A British airline has unexpectedly filed for bankruptcy, leaving passengers stranded throughout Europe.
Holidaymakers were left shocked after British Midland Regional Limited, which operates as Flybmi, announced without warning it had filed for administration and cancelled all flights.
Flybmi blamed higher fuel costs and uncertainty caused by Britain’s upcoming departure from the European Union for its unexpected decision to cease operations.
It was still advertising for customers to book flights to Germany for a winter sports holiday up until the day before its collapse.
The airline operated 17 jets on routes to 25 European cities. It employed 376 people in Britain, Germany, Sweden and Belgium.
Flybmi says it is not able to purchase, rearrange or reschedule journeys for its customers.
Instead, passengers were advised to seek refunds from credit card issuers, travel agents or travel insurance companies, following the collapse of the airline.
A text message alerted Durham university student Mary Ward that flights had been cancelled and redirected her to Flybmi’s website for “further details”.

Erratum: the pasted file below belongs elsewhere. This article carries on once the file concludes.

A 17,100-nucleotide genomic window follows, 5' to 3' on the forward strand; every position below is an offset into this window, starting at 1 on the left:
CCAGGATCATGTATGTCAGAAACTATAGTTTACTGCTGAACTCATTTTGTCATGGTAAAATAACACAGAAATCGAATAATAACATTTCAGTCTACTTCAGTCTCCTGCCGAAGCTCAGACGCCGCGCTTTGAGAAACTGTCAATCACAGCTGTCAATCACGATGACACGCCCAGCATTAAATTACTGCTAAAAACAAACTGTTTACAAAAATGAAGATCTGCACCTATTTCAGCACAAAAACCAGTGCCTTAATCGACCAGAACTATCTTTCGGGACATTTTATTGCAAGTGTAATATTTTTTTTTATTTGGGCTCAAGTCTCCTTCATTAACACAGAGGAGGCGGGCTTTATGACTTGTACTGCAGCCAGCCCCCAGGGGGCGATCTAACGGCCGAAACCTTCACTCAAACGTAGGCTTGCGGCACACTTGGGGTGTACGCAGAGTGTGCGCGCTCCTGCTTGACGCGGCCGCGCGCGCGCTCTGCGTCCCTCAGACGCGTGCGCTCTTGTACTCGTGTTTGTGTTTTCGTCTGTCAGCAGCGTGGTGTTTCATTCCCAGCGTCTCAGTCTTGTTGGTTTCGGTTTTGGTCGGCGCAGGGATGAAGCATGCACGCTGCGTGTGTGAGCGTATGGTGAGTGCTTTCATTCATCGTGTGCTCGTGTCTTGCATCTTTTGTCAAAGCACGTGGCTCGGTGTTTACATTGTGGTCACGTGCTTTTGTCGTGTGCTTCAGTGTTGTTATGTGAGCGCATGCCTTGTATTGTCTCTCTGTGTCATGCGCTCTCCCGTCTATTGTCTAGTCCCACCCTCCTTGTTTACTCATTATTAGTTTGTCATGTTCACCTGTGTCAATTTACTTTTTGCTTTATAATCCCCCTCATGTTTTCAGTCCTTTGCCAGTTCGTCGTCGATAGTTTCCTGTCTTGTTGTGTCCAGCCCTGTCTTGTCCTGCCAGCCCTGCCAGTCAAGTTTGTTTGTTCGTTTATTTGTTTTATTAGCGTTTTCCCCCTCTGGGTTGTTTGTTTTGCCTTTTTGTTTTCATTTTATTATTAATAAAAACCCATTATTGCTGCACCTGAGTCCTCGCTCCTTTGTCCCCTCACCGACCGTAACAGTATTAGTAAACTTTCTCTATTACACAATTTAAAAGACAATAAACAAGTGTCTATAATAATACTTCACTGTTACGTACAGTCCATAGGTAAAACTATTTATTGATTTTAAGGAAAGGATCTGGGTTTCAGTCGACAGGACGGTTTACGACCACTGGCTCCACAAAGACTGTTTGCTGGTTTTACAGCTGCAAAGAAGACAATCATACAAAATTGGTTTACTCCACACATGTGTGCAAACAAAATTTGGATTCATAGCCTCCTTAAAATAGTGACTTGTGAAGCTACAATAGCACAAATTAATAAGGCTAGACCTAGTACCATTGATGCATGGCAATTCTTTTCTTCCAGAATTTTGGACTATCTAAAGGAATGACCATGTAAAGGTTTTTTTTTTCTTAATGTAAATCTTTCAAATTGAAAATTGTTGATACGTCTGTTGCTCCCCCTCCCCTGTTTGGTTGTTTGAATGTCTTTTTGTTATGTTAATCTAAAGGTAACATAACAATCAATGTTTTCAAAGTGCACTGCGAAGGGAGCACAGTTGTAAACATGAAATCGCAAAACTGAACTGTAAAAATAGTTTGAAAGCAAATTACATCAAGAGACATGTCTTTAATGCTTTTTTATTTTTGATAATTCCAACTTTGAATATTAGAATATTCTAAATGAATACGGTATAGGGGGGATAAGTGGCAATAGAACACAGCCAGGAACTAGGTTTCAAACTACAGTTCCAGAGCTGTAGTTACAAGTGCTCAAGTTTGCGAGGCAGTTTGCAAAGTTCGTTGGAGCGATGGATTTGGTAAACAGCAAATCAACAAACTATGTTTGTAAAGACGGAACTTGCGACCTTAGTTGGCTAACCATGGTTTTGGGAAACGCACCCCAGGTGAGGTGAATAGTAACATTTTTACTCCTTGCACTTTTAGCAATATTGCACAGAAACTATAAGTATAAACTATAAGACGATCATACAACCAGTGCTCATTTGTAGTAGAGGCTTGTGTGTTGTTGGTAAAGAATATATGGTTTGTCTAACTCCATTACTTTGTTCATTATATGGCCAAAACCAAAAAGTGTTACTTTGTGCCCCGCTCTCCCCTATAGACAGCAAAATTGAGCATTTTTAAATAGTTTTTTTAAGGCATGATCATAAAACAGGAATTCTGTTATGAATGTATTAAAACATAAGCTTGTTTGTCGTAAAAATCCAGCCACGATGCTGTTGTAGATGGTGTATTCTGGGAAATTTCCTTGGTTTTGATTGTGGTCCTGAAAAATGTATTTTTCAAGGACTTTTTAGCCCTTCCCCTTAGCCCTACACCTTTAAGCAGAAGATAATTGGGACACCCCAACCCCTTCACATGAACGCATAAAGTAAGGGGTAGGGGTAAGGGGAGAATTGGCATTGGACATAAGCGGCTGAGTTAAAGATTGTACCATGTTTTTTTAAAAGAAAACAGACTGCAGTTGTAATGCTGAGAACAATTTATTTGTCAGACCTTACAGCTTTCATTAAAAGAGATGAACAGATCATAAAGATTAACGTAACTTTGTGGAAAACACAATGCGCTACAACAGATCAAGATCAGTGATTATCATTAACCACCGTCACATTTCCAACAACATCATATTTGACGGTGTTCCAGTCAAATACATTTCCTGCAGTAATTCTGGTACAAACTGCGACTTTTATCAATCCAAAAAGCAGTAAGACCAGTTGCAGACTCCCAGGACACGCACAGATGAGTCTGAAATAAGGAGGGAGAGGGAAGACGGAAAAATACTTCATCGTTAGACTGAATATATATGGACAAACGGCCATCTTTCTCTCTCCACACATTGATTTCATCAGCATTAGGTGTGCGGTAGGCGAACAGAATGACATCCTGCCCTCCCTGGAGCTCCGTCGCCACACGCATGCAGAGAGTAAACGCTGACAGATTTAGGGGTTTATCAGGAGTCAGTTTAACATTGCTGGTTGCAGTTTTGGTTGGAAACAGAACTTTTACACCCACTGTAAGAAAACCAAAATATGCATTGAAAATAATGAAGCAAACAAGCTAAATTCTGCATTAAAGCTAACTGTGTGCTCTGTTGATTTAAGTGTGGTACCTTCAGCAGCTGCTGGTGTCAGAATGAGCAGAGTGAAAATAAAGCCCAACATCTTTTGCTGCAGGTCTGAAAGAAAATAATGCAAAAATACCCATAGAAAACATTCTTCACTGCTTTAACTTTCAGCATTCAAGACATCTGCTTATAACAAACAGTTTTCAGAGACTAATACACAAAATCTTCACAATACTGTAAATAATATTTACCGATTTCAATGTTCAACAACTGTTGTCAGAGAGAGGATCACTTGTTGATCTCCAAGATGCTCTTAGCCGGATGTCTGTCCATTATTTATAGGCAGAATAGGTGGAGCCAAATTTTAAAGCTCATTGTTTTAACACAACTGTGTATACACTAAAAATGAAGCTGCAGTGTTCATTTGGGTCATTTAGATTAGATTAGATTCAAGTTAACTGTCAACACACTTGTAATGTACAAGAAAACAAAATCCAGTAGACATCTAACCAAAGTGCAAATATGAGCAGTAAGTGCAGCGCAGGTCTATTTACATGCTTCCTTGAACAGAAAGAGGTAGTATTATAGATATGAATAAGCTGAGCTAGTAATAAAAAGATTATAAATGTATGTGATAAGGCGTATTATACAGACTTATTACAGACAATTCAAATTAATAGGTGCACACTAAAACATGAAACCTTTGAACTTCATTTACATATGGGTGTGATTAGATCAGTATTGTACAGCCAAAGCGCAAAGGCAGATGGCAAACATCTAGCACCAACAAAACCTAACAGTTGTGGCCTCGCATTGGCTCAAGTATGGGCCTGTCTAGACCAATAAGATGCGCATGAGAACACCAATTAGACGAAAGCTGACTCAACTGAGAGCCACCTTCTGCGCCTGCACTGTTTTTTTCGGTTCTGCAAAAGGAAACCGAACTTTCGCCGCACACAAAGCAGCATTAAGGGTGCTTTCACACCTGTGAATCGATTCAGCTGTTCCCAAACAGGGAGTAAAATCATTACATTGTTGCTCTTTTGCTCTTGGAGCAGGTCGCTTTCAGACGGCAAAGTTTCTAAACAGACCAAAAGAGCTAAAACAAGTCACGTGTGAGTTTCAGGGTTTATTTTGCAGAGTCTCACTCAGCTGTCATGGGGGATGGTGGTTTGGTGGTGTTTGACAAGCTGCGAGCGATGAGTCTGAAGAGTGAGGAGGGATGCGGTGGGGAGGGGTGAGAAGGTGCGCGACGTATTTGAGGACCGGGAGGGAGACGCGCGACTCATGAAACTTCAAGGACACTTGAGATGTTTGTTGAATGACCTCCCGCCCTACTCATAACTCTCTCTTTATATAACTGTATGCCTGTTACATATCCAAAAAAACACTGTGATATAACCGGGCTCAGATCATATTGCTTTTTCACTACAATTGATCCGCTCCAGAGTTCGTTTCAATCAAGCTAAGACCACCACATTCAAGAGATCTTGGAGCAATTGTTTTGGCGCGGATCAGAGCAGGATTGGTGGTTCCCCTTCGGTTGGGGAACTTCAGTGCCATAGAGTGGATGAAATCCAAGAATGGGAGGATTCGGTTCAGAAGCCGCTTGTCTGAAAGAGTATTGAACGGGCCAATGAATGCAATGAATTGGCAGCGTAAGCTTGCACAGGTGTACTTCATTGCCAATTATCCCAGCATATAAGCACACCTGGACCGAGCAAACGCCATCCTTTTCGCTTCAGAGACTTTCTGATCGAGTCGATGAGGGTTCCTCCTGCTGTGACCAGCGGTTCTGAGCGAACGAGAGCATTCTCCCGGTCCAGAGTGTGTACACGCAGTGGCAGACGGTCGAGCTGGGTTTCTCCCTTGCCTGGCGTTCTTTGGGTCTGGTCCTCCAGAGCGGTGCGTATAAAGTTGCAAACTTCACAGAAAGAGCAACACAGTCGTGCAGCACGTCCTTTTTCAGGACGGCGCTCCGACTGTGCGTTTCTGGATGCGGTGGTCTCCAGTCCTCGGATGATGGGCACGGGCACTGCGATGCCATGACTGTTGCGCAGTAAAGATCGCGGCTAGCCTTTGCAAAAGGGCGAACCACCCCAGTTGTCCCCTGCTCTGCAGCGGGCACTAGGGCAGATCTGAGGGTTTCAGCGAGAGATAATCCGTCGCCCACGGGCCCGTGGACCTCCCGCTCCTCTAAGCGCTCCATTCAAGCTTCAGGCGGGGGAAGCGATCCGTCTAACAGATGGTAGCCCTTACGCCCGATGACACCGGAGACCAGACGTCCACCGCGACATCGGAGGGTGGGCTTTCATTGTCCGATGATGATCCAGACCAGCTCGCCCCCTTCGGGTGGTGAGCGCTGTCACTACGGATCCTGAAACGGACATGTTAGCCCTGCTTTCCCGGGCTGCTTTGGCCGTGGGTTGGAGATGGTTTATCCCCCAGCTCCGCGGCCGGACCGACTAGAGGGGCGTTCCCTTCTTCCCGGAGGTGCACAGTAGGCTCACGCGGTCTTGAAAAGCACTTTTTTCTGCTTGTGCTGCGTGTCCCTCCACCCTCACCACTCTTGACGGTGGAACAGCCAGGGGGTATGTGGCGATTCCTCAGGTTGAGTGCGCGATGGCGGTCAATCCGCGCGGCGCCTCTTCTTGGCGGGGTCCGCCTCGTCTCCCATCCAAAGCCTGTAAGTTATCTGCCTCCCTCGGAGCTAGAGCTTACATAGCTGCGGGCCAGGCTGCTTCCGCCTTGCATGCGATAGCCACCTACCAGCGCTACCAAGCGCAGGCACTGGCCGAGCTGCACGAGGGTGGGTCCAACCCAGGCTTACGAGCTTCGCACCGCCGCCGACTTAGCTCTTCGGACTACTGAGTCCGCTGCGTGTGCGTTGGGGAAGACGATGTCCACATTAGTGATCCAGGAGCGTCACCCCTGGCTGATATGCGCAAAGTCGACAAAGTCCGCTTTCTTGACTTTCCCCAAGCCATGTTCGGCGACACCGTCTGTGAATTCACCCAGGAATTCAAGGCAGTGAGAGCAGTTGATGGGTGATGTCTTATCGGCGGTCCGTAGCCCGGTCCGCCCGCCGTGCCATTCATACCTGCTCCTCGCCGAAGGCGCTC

“URGENT: Important message for Flybmi customers. All flights are cancelled. Please go to www.flybmi.com for further details. Thank you.”
Ms Ward told BBC that she was due to fly from Brussels to Newcastle but was unsure how she will return to the UK.
She said: “I paid £130 ($234) for my flight which it doesn’t seem I’m going to get back – I don’t know how I am going to get back to Durham.
“I can’t afford any of the flights or the Eurostar.”
Pilots’ union chief Brian Strutton said the airline’s collapse was “devastating news for all employees” and came with no warning.
“Our immediate steps will be to support Flybmi pilots and explore with the directors and administrators whether their jobs can be saved,” he said.
Thanking workers for their dedication, a Flybmi spokesman said “it is with a heavy heart that we have made this unavoidable announcement.”
“The airline has faced several difficulties, including recent spikes in fuel and carbon costs, the latter arising from the EU’s recent decision to exclude UK airlines from full participation in the Emissions Trading Scheme.
“Current trading and future prospects have also been seriously affected by the uncertainty created by the Brexit process, which has led to our inability to secure valuable flying contracts in Europe.”
Flybmi says it carried 522,000 passengers on 29,000 flights last year.
Its planes travelled to destinations in the Czech Republic, Denmark, France, Germany, Italy, Norway, Poland and Sweden.